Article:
To settle the argument, I believe the meaning that Bushby intends is:
"11. Having a conscience; conscientious. rare."
~ OED
Whilst it is a "rare" meaning, it is still used on an everyday basis by some. For example, in the phrase "conscious hip-hop".

tutty fruity Posted on Wednesday 21 Aug 2019

Lewis, I will take some fruit in mine, from the market stall, on brown bread, slightly toasted. Is this a 24/7 service then with delivery.

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Stacey L. Hockin Posted on Wednesday 21 Aug 2019

As a member of the 'against the disarm protests' group who received the email, the message was relevant to members of the group. It's a totally different matter than emailing 200 hundred random people who hadn't expressed any interest in the subject.

I mean, for goodness sake. Jason, you occasionally do advertising speeches about Phys-Soc events at the end of our (Physics) lectures. That's much more annoying than a RELEVANT email sent to a group, linking the complaint of 'don't those protesters care about the University itself?' to a candidate who does seem to get the argument. I'm sure if the person who sent the email noted another candidate 'getting it', their name and argument would have been included as well.

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Jason Rose Posted on Wednesday 21 Aug 2019

Let's just check...

a) emailing the members of an unethical-investment group with "vote Bushby" on it (because he's the least ethical candidate? Not sure I get that relevance)

b) talking to Physics students about the Physics Department Christmas Ball.


You've wasted a minute of my time with an irrelevant argument, Stacey. The reason I did a shout out was because the administrator of our department asked me to. The reason that an irrelevant group was e-mailed to vote Charles was because someone thought it would give him an advantage. And that's strictly prohibited.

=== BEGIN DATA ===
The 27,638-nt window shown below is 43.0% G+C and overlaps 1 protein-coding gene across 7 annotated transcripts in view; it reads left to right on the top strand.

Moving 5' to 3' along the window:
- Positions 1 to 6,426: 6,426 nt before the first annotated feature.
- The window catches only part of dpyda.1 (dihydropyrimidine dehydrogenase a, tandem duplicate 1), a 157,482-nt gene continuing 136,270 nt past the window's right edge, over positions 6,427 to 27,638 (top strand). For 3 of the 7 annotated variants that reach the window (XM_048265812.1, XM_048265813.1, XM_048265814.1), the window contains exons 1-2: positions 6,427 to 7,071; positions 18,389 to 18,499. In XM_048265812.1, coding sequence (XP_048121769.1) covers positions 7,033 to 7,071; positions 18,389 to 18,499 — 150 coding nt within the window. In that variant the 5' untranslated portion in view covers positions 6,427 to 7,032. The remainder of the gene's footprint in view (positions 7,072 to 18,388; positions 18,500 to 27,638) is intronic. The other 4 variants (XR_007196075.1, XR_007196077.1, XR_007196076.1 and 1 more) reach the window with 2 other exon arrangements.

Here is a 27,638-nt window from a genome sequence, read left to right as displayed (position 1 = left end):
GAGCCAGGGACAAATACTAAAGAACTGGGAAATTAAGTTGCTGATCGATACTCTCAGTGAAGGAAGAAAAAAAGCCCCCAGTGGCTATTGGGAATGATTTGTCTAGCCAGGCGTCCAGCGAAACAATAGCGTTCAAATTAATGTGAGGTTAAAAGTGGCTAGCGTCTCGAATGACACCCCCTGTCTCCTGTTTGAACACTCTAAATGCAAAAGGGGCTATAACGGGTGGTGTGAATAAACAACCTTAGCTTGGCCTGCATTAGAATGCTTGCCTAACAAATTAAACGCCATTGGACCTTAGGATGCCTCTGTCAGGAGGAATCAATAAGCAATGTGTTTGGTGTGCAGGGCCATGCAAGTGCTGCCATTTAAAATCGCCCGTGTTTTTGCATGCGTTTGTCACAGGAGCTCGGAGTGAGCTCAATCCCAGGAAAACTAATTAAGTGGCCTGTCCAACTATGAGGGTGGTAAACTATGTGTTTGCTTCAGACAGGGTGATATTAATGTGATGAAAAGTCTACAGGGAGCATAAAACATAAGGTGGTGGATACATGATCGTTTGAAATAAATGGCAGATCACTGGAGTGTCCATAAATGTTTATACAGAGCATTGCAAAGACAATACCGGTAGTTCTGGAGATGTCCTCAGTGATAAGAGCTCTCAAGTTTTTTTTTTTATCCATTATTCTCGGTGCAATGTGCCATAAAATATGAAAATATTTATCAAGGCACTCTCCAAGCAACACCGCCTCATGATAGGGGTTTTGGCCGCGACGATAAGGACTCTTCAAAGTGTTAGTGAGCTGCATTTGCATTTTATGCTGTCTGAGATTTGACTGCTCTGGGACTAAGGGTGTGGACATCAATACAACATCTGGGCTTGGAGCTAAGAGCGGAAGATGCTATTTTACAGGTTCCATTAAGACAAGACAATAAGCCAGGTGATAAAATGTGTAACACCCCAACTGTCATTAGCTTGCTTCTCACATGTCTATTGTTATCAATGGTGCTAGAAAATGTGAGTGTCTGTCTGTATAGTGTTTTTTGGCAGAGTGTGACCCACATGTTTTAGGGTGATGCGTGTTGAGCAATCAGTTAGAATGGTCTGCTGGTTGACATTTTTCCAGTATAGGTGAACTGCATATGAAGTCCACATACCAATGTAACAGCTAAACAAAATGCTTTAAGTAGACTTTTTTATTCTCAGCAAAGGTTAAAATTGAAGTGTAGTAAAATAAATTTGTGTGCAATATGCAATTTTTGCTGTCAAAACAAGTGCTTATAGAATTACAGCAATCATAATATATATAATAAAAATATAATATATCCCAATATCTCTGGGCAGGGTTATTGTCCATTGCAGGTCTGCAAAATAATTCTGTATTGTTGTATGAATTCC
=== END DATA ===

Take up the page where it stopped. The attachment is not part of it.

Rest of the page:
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Mark Machado Posted on Wednesday 21 Aug 2019

Jason, have you stopped to think that every comment you have ever uttered is irrelevant?

You are really pissing me off with your smimey, low digs at people who express an interest in issues and you spout your silly little mouth off with utter rubbish.

Jason Rose, pipe down. I can honestly see your candidacy being a waste of time at this rate.

R
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Matt Grum Posted on Wednesday 21 Aug 2019

Stacey:

Just a quick clarification, mass emailing is against the rules not because it is annoying, but because it is unfair to other candidates and open to abuse by people with a large access to student email addresses (for example, a hypothetical YUSU president standing for re-election has access to the email address of every student, something other candidates lack).